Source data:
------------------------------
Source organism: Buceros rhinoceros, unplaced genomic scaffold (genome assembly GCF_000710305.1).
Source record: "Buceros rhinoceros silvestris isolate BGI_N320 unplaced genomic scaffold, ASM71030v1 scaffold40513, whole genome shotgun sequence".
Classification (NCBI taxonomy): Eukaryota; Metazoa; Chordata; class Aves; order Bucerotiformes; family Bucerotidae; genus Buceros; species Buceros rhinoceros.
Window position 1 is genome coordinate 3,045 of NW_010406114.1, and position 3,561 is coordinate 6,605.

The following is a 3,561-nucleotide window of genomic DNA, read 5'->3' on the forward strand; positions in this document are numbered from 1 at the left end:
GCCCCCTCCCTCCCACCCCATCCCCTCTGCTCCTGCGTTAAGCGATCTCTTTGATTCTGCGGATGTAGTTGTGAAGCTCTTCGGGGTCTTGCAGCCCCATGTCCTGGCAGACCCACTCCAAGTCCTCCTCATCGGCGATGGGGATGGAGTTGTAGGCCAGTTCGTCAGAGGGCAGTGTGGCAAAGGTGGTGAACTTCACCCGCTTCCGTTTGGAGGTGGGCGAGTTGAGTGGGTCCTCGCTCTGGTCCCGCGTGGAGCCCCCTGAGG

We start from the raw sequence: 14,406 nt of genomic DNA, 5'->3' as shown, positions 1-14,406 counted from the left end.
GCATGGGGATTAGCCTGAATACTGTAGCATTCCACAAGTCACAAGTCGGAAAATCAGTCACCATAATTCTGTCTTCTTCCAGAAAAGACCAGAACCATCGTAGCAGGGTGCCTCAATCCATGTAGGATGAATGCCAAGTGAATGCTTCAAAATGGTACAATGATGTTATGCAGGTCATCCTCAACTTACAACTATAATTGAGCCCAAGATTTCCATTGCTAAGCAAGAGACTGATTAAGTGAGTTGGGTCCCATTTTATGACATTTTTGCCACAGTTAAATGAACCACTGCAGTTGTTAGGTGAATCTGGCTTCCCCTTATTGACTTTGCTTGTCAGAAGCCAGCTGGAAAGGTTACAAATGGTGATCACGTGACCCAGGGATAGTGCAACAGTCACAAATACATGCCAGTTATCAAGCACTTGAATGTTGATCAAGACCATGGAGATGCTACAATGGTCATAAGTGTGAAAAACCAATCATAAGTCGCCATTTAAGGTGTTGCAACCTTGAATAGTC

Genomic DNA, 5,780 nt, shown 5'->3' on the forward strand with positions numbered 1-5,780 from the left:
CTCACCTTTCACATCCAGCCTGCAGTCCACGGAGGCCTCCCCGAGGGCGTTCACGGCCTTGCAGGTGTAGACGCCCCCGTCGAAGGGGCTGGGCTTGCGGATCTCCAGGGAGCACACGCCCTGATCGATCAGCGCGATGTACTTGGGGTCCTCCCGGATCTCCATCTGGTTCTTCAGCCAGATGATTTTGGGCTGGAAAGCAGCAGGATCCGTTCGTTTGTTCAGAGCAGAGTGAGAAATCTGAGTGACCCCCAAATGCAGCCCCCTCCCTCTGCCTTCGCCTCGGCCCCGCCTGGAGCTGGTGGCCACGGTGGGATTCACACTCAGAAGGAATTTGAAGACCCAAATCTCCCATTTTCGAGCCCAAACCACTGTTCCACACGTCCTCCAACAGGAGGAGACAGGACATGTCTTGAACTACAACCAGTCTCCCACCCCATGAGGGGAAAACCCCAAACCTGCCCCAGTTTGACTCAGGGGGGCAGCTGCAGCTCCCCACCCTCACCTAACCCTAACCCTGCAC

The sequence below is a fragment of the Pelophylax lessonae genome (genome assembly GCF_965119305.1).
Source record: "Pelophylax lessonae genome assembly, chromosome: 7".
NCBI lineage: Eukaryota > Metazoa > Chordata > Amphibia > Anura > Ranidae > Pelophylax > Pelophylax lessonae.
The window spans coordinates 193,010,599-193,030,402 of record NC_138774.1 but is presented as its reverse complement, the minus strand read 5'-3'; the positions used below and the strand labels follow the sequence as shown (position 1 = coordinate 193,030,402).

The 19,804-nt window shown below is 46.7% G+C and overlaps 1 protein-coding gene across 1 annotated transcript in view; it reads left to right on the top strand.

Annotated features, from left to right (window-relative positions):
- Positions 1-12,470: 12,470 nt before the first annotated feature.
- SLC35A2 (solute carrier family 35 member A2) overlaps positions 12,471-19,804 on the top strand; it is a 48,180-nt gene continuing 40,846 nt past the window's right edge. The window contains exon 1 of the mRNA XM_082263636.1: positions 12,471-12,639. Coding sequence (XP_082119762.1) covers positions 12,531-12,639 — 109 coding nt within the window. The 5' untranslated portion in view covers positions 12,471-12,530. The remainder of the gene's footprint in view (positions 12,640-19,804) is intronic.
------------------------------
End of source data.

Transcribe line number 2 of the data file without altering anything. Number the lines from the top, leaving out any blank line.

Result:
Source record: "Buceros rhinoceros silvestris isolate BGI_N320 unplaced genomic scaffold, ASM71030v1 scaffold40513, whole genome shotgun sequence".